I loved the series as a child – but it didn’t mean more to me than other books. If anything, Philip Pullman left a deeper impression.

    However, in the last year Harry Potter has become important… not just to me, but to my sister. She was (and still is) having a rough time. One night last October, she came into my room upset. I didn’t know how to comfort her, but somehow – SOMEHOW – I persuaded her to let me read the first chapters of ‘Harry Potter and the Philosopher’s Stone’. And the rest is history!

    We read the entire series to each other, in the evenings, or whenever she couldn’t sleep. It was a strange pastime for two teenage girls, but we loved it – and more importantly it was one of the only things she really looked forward to. We’d fight over who got to read the best bits (like the scene with Aragog or when Harry’s high on Felix Felicis). (I let her have the epilogue!) We finished in April, after months of near-nightly reading.

    So: I suppose I’m another person who has to thank J.K. Rowling! Her novels really do inspire hope, excitement, sadness, passion and joy. I actually think I couldn’t thank her enough.

  12. Diyana Wan July 14, 2011 at 9:14 AM #

    Hey Sammy!

    SUPER post! (Side-note: Also slightly unnerving, but largely awesometastic, because we both gave tribute to the HP series with the SAME blogpost title! What are the odds! 😀 )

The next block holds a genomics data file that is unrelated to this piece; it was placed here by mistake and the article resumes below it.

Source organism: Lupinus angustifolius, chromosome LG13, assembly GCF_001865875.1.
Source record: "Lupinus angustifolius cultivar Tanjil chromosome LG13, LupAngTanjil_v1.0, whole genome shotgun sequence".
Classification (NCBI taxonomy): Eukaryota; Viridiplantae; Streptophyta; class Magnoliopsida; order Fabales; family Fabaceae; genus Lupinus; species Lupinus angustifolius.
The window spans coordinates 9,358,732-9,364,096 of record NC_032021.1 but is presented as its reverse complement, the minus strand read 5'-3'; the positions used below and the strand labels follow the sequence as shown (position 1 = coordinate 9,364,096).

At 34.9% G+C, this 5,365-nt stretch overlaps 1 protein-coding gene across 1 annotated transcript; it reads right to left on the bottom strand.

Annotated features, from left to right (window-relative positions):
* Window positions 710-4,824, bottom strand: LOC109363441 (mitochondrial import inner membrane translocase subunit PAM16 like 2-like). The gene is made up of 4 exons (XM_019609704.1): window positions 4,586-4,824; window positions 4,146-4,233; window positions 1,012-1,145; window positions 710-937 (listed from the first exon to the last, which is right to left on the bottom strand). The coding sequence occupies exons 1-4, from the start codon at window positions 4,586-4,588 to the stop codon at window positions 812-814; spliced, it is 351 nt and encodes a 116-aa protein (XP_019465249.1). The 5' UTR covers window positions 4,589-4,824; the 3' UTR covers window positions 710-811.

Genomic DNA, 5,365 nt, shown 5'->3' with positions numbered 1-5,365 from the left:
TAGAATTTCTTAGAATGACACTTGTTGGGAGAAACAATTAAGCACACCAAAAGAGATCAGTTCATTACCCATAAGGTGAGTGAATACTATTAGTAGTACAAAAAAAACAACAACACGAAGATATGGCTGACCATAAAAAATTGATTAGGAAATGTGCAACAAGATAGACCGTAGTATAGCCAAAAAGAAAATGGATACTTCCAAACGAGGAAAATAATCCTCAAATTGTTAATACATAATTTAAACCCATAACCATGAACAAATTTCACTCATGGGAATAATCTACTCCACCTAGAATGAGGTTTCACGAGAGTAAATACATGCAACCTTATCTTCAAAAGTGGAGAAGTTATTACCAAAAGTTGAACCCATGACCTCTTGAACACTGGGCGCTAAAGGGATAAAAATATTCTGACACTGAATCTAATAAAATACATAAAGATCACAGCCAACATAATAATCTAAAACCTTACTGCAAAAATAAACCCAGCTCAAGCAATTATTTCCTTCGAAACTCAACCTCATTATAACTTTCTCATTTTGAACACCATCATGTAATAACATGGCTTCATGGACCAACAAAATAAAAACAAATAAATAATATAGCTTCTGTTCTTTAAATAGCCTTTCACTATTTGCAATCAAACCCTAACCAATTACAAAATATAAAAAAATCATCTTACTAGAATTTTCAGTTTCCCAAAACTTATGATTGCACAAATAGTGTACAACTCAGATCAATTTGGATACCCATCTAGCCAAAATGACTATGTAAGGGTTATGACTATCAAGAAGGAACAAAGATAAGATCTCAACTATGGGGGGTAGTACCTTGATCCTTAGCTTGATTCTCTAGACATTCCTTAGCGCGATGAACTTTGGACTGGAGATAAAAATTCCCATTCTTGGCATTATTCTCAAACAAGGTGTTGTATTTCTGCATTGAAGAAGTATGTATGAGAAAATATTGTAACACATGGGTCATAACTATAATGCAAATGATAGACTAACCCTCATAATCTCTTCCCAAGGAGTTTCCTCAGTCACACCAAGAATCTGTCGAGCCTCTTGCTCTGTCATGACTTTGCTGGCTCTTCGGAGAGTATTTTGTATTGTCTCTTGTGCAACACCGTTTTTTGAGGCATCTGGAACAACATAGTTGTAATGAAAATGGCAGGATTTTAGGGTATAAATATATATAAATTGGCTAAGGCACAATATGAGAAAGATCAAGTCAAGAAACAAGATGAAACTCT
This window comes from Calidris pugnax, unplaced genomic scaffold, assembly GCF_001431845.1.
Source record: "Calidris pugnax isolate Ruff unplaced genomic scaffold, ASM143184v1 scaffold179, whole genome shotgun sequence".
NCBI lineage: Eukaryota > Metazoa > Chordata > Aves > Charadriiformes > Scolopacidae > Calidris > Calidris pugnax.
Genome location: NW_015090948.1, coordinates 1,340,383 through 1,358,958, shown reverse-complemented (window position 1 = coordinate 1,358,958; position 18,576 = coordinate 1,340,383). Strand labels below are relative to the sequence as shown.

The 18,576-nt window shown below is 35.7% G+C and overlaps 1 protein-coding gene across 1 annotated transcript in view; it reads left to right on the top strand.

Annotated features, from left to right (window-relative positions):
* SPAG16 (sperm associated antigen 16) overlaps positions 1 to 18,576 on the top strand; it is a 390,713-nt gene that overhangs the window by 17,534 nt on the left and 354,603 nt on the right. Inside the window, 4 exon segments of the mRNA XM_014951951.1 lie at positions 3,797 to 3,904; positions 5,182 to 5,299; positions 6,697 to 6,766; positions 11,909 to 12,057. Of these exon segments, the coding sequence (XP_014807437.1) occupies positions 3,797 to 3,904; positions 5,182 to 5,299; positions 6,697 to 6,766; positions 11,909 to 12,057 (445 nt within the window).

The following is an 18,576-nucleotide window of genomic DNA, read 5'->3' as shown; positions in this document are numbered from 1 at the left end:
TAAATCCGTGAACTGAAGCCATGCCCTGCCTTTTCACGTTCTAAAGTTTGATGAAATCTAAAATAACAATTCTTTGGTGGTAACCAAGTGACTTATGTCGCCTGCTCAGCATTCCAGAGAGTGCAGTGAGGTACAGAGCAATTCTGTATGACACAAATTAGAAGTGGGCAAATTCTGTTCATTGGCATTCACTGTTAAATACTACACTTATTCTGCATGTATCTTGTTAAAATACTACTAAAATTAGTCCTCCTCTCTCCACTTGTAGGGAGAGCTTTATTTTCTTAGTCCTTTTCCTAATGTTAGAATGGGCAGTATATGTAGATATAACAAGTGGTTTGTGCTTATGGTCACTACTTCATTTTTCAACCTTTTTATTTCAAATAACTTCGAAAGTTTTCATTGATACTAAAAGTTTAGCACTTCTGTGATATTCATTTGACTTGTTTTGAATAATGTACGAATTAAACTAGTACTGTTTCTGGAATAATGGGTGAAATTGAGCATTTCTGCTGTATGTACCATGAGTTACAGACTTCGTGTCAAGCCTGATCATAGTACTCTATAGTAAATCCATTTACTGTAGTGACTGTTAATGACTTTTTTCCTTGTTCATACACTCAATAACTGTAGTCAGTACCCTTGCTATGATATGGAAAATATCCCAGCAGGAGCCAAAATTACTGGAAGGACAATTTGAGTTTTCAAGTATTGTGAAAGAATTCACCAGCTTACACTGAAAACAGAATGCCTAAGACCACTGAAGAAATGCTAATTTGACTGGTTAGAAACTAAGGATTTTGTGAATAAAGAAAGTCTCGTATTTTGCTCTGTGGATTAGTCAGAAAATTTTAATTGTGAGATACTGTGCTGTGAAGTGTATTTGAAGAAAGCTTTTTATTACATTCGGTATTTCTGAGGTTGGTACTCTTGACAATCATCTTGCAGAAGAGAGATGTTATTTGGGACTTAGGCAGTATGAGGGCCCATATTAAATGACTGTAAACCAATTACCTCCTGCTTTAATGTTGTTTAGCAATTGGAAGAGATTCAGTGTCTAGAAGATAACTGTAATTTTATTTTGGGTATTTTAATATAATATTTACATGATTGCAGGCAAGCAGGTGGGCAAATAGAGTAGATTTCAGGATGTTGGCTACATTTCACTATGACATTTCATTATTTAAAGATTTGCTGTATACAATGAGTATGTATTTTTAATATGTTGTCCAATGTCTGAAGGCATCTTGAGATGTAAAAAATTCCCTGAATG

Like you, I could pinpoint the exact location I devoured each and every book in the series. My fondest memory to this day is toting PoA around Italy while imagining my gelato was Florean Fortescue’s, then reading it by torchlight in a furiously flapping tent in Germany, and finally gasping at the absolutely jaw-dropping plot twists in London. You can bet your socks I dragged my parents on a (futile) hunt for Diagon Alley the very next day.

    To this day, I think that was one of the most magical times of my life.

    But that wasn’t all the HP universe gave me — it gave me my start in writing. And for that, I owe JK a debt I can never repay.

    So thank you, Jo, for sharing Harry and the magic with us.

  13. brandimziegler August 24, 2011 at 4:35 PM #

    I still haven’t seen the last movie. I’m stalling! I read the 7th book overnight the day it came out and I don’t think I spoke more than 10 words the rest of that day after reading. Part of me died!

    I didn’t get into the series until the 3rd book. My dad’s girlfriend at the time knew I loved books and she knew HP was popular with the kiddos so she bought me the 3rd book without realizing it was a 3rd in a series. I went back and read the 1st one and the 2nd and devoured the 3rd in less than a week.

    Best memory – finally convincing my husband of HP’s epic awesomeness and spending a whole day watching HP movies before standing in line at midnight to get the 7th book!